This weekend Santander joined a growing list of high street banks that’s suffered disruptive service outages, acting as a reminder that digital transformation is far from easy. 

On Saturday, reports that Santander’s online and mobile banking apps were knocked out started to hit the press. In-branch services, card payments and ATM services were also affected. 

Unable to shop, pay bills, get cash or buy petrol to get to work, customers described it as a ‘nightmare’ across Twitter.

I’m sure the nightmare was pretty big inside Santander too. It’s not yet clear why it happened, but planned maintenance on its mobile banking app on Friday could be the reason according to the BBC. https://www.bbc.co.uk/news/uk-57127774 

It’s not the first time IT upgrades have been the cause of upheaval for banking customers. 

In September, Computing reported that NatWest had suffered ‘another’ mobile and online service outage. Explained away by the bank as ‘IT glitches’ it also affected RBS. 

It followed outages in 2019 that were just as painful for its customers – one in August that lasted two days, and November during Black Friday sales. NatWest apologises for another banking outage, says services now back up and running 

Co-Op’s Smile bank also fell over last summer leaving 100,000 customers unable to bank and complete significant transactions like mortgages. Though it’s hard to determine if it was related to an upgrade, it was reported to be an isolated incident and so it can only be assumed it was down to problems with its own infrastructure. <https://www.which.co.uk/news/2020/07/smile-digital-banking-outage-what-are-your-rights/ >

And then there’s the TSB outage in 2018, which lasted a month after a planned IT upgrade, and resulted in a Treasury Committee hearing. As nightmares go, that has to be a pinnacle. https://www.theguardian.com/business/2018/jun/06/timeline-of-trouble-how-the-tsb-it-meltdown-unfolded

In just about every report I’ve read related to these stories customer case studies have said they will leave because of the way it effected their lives. We simply can’t function as a society without reliable banking. 

But delivering reliable IT while also transforming digital operations to save money and compete with new online banks is no mean feat.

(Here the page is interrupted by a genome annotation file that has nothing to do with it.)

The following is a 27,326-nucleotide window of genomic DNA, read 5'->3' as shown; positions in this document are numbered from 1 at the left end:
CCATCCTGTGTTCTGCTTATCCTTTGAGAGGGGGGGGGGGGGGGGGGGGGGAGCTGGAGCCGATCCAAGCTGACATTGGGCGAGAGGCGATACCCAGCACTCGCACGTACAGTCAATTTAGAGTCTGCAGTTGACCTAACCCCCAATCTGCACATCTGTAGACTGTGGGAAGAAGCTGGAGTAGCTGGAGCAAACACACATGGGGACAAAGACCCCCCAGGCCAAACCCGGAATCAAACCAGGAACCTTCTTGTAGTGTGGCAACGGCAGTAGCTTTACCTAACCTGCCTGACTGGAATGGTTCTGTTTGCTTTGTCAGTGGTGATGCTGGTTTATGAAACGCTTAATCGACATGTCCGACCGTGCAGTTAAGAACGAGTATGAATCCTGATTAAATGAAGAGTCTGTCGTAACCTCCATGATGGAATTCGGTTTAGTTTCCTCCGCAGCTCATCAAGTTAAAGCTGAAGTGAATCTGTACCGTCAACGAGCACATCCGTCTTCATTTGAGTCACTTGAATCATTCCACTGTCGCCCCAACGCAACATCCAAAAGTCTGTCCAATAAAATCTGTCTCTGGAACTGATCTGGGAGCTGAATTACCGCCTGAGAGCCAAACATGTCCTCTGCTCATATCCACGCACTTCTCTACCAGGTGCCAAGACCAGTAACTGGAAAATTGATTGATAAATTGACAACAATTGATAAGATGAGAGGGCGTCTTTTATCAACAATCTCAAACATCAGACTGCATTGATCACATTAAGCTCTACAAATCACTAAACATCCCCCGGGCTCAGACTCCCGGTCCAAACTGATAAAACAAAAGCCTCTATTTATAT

Monolithic v digital transformation: Incumbent banks often have large monolithic technology to manage and teams that are bound by very hierarchical organisational structures. 

Tied up in this structure is process. And it’s arduous, often out of regulatory necessity, but mostly out of legacy. At its simplest level, because of compliance obligations, there are always a lot of forms to complete before work can be started on anything, including what you will do if it fails. 

To my mind, this is all well and good but it creates a problem; the big in house team approach leads to a scenario of ‘group think and received wisdom’. And sadly, while a cautious approach might manage some aspects of compliance, it does nothing for finding institutional blind spots. 

This is also why banks don’t make lots of small mistakes that go unnoticed like smaller businesses do. Instead, when it’s widely accepted by an organisation that opinion is fact, they make massive ones. 

Find the facts: One way to address this is to have a ‘Not from here’ team which works on aspects of the platform related to transformation or regulatory deadlines, but also have a remit to probe the system and try and find the unvalidated ‘facts’ that are so deadly.

When done well, they slot into the in-house team providing a safety net. Capable of working across legacy and new, they are expert in banking regulation and keeping the monolithic systems going as new transformative apps are developed and integrated into the cloud. In effect, they encourage the agility banks need to compete and that so many have set out as a strategy in their annual reports. 

Adjacent best practice: It’s an approach we take in the adjacent industry of tax and auditing. Another highly regulated market that needs to match compliance with digital progress. 

In this world, we don’t just develop the shiny new stuff, we also look after the legacy systems carrying out modifications and bug fixes, and proactively searching for vulnerabilities and unfounded assumptions. In doing so, we reduce risk across the board and improve code and system quality. We aren’t blinkered by institutional blind spots and we have the coding skills that understand systems built decades as well as months ago. 

Who cares? And from my perspective, it’s those blind spots that lead to IT failures. If you have a strategy to deliver then lifting the lid on your legacy code isn’t going to be a priority. However, if you don’t do it, everything that’s bolted on is at risk. 

What’s more, customers won’t care, nor will the regulator or the Treasury when things go wrong. You’ll fight to keep people loyal. You’ll dish out the compensation. You’ll pay the fine regardless of the explanation. 

I can’t imagine any bank can afford to do that with Starling, Moneze and Monzo tugging at their heels. Yet I fear it’s the future of banking if the incumbents fail to work it out. Don’t you? 

If you’d like to know more about our approach to dev ops then drop me a line. You might also like to read how we do it for the big four, in one case looking after 18 FinTech platforms. 

https://voodoopark.com/case-study/support-and-devops/